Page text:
|Title:||Development of a project governance framework at an automotive supplier focusing on the role of the top management||Language:||English||Authors:||Pöstinger, Christoph||Qualification level:||Diploma||Advisor:||Mayrhofer, Walter||Issue Date:||2010||Number of Pages:||94||Qualification level:||Diploma||Abstract:||
A variety of scientific studies and books describe proper project management, but how do top managers of big companies set their organizations up in order to deliver successful industrial projects? How can an executive of an automotive supplier take responsibility for more than 200 different projects, dealing with all OEMs and meeting all relevant criteria and targets? Another interesting question is, that despite having project experts employed, still so many projects do not run well at all? One of the most important questions is how a framework should be designed and established to minimize the risk of costly failures. Finally, how well do top managers show and live their commitment towards project management? Do they walk their talk? Many multinational companies share the same experiences, that despite having similar procedures and processes implemented in each location, the results are very different. Looking at the day-to-day activities at one of the world's largest automotive suppliers (MAGNA) with many locations worldwide reveals some reasons for that. This thesis focuses on the project framework necessary to deliver successful industrial projects within multinational automotive suppliers. Based on interviews with key people - from project management to local general management up to top management from within and outside of MAGNA - the key essentials for a project management framework are outlined. The first part describes the necessary elements of a framework, based on best practices and the feedback of experienced top managers. Its major topics are: · Project governance · Value of project management in the organization · Management attention (reporting, controlling) · Responsibility, delegation · Know-how (finding, improving, keeping) · Rewarding schemes · Freedom of action, leeway The major part shows how all this has been implemented at MAGNA Exteriors & Interiors as part of a project governance initiative. The author analyses the experiences made, being responsible for the design and implementation of the new governance framework. After presenting the newly developed tools, procedures and processes, the impact on the organization is analysed. One of the main findings is the imbalance of information throughout the organization, resulting in different perceptions. The thesis shows that realizing and removing these gaps is crucial for the successful implementation of a governance framework that links the different needs within a project-oriented company. Rolling out new and transparent processes and tools, achieving sustained improvement, does include the whole organization. Therefore all factors of an organizational change management must be considered. Particular, project managers, who are in the midst of all these activities, need a special focus. Besides pure technical training, the right and necessary appreciation proves to be extremely important to have them supporting this change. However, it is the top management that has to be omnipresent to make it clear to the whole organization why this change is necessary. This thesis serves as a guideline for top managers to show them how they can do so and what they have to focus on in order to implement a successful project governance framework!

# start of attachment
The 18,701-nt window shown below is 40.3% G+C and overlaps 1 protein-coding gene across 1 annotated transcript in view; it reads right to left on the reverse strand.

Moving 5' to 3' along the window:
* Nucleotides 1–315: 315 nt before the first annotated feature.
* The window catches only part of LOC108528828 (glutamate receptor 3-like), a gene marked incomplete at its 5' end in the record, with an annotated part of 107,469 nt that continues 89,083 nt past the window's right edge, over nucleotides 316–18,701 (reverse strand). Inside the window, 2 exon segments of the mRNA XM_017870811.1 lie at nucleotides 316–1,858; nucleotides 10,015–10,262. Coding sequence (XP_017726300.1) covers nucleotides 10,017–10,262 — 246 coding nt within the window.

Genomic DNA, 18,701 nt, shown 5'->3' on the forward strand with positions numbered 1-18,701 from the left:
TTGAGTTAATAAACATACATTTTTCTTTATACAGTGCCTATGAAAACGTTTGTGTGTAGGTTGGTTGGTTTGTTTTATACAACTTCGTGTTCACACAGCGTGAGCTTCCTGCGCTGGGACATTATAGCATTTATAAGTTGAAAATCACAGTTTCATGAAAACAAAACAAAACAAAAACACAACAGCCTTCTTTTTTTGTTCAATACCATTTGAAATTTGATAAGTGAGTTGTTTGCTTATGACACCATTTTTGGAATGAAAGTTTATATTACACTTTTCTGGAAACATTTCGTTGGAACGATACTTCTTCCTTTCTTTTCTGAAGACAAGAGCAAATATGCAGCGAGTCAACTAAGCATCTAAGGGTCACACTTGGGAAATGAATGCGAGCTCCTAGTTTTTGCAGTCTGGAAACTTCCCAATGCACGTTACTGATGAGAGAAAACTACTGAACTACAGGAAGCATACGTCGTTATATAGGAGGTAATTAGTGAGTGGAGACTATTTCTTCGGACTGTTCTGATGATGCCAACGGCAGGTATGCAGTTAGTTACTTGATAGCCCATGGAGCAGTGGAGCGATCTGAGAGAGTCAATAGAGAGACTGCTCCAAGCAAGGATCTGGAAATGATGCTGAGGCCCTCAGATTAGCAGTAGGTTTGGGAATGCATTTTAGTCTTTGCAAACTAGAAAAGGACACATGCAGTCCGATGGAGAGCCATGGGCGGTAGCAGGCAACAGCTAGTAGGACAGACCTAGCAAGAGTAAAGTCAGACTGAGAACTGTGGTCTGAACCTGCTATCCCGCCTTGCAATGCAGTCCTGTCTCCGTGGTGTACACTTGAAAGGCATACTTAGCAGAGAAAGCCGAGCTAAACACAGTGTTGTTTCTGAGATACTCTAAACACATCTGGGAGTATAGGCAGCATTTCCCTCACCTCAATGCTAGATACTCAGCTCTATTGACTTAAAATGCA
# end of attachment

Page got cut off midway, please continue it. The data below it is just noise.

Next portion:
|Library ID:||AC08472827||Organisation:||E017 - Weiterbildungszentrum der TU Wien||Publication Type:||Thesis
|Appears in Collections:||Thesis|
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